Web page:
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Flexibility Training By Loren Middag

Flexibility Physical Therapy Training

Therapeutic Flexibility Training

This article is written by Loren Middag, PT who is the Head Physical Therapist of Marketplace Physical Therapy Redlands. Loren has been one of the Best Physical Therapists in the Inland Empire for over 25 years and has helped over 30,000 patients with their rehabilitation. He is an avid Bodybuilder and passionate about Wellness.

Why is flexibility training important?

In today’s society we are plagued by postural imbalances, primarily because of our sedentary lifestyles. More and more people today are spending the majority of their time in an office chair, driving in the car, and in front of the television. More than ever before, flexibility training may decrease the occurences of muscle imbalances, joint problems, and overuse injuries.

Simple 10 Min Regimen

Without optimum levels of flexibility, it may not be possible for you to achieve your goals without getting injured. It is critical for you to learn about flexibility training and how you can apply it to your body’s needs. You may be surprised to find that most back, knee, and other joint pains can be decreased just by simply following a 10 minute daily regimen. We have seen some amazing results in limited time with our patients at Marketplace Physical Therapy.

What is flexibility?

Flexibility is the normal extension of all soft tissues that allow the full range of motion of a joint. Proper flexibility allows the nervous systm and muscles to communicate more efficiently.

Have you ever noticed a delay in your muscle movement? This can happen with simple things, such as bending over to tie your shoes or reaching in the cupboard for dishes. This occurs because your nervous system is losing the ability to communicate properly with your muscles. This happens when the body becomes tight, leading to imbalanced muscle movement, limited coordination, and weak posture. All of this leads can lead to more injuries too, which then leads to scar tissue and even tighter muscles!

The “Kinetic Chain”

It is very important to understand how this works. The kinetic chain of the body is comprised of the muscular system, the skeletal system, and the nervous system. These are some pretty important components, wouldn’t you say? The kinetic chain is the cornerstone of a sound therapy training program. If just one segment of the chain is misaligned and not functioning properly, patterns of dysfunction begin to develop. These patterns of dysfunction are referred to as “postural distortions.”

It is crucial to understand that your body’s kinetic chain is to always seek the path of least resistance as you go about your day and exercise.

Analyze This:

Do you bend at the knees and squat down properly using your quadriceps and glutes, or do you tend to use your lower back by bending at the hips? Most people use their back, because it’s the path of “least resistance.” You will also find that during exercise you may have a strong tendency to break from proper form. Why? Because it is easier on the muscle. But, doing so can lead to tightness, por posture, muscle imbalances, and injury. Don’t worry, we are here to help you correct this! However, you need to be willing to perform the assigned stretches that we provide for you.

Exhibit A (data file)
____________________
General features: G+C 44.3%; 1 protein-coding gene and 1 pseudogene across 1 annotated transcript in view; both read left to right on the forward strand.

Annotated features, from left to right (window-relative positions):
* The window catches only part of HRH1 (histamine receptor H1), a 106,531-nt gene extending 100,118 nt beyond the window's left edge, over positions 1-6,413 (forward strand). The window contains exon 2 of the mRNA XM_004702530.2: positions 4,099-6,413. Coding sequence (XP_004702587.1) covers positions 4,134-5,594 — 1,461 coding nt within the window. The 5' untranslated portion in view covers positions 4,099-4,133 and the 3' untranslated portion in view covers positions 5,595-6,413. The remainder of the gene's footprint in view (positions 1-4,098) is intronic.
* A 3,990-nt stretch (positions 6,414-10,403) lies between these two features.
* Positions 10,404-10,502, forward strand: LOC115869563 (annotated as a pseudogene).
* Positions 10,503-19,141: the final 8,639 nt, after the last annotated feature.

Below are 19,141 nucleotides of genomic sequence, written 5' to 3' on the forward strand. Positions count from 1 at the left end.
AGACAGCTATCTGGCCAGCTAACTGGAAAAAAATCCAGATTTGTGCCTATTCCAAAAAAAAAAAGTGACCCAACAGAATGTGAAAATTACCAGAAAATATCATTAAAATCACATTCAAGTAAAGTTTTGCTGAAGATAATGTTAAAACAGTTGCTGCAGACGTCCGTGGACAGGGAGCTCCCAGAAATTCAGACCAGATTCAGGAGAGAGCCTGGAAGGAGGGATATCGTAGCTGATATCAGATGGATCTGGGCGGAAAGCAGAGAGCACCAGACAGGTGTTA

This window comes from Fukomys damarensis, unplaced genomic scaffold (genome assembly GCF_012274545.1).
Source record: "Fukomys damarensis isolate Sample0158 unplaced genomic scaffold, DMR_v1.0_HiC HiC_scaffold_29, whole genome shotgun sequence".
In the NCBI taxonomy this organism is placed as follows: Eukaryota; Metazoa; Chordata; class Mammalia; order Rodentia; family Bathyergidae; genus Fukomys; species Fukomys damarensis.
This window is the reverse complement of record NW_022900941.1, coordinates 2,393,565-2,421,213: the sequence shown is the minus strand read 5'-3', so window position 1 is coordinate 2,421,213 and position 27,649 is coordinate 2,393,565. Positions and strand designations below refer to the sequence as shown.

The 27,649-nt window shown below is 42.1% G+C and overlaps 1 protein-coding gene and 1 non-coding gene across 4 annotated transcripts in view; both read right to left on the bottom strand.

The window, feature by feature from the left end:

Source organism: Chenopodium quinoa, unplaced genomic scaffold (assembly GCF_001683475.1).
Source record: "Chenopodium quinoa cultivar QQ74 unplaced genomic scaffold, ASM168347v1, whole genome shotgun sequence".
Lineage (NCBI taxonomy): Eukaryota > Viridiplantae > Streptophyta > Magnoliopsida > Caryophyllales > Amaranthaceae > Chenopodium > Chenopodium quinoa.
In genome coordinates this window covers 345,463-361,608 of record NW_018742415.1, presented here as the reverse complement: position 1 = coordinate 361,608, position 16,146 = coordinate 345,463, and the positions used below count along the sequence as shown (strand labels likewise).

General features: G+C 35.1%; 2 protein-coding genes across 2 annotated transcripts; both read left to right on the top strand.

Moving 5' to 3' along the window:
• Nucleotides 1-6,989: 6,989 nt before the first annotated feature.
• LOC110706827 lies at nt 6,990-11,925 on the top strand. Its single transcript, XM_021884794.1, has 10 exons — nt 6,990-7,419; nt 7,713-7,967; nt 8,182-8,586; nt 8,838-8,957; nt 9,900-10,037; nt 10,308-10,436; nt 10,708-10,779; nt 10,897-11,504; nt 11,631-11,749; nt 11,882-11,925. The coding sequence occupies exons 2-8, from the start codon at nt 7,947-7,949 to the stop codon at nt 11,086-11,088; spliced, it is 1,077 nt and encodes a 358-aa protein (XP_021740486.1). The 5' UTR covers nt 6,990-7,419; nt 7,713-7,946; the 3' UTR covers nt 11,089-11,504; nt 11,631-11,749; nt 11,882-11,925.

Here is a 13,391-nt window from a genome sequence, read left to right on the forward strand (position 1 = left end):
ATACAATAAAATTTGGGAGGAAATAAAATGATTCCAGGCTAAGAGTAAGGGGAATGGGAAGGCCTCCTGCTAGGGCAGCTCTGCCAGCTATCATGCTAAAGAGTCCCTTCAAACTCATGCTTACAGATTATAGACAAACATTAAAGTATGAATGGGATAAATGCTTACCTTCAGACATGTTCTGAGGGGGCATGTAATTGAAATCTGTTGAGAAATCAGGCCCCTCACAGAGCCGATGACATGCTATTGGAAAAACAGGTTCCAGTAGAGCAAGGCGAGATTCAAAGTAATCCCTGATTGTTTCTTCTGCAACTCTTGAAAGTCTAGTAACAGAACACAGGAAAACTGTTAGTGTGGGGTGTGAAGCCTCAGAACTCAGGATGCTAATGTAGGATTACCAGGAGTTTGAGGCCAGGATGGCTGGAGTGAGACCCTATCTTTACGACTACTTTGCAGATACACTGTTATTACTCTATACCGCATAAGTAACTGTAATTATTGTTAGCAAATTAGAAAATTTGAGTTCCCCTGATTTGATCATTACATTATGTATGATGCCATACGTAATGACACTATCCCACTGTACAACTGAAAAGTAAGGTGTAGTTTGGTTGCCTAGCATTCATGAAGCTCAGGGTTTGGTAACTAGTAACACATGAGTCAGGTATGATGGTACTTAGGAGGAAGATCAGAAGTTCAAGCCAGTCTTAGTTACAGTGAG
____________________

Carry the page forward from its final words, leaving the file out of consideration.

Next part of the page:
Benefits of Flexibility Training on the Chain

  1. Correcting muscle imbalances
  2. Increasing joint range of motion
  3. Relieving joint stress
  4. Improving the extension of tendons
  5. Maintaining the normal length of all muscles
  6. Improving nerve-to-muscle communication (neuromuscular efficiency)
  7. Better range of motion

The Cumulative Injury Cycle

Poor posture and repetitive movements create dysfunction within the kinetic chain. As a result, the body will initiate the repair process known as the “cumulative injury cycle.” Here is how it works.

Explanation

Any trauma to the tissue of the body creates inflammation. Inflammation activates the body’s pain receptors and initiates a protective mechanism, increasing muscle tension and causing a muscle spasm. As a result of the spasm, adhesions (or knots) begin to form in the soft tissue. This then prevents our nerves from communicating with our muscles properly, even though our brain is trying to send the signals. This causes muscular imbalances, and the cycle then repeats itself.

This cycle can quickly compound and can seem impossible to get out of. However, with the proper flexibility and therapy training, you can become free of this cycle.

Push Yourself!

Take the time in your busy schedule to stretch your body!! It will improve your overall quality of life and increase your range of motion! As always please consult your Physician or Physical Therapist before starting any new exercise program. You are welcome to schedule a free consultation with Loren at Marketplace Physical Therapy Redlands.

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Published on: July 27th, 2011

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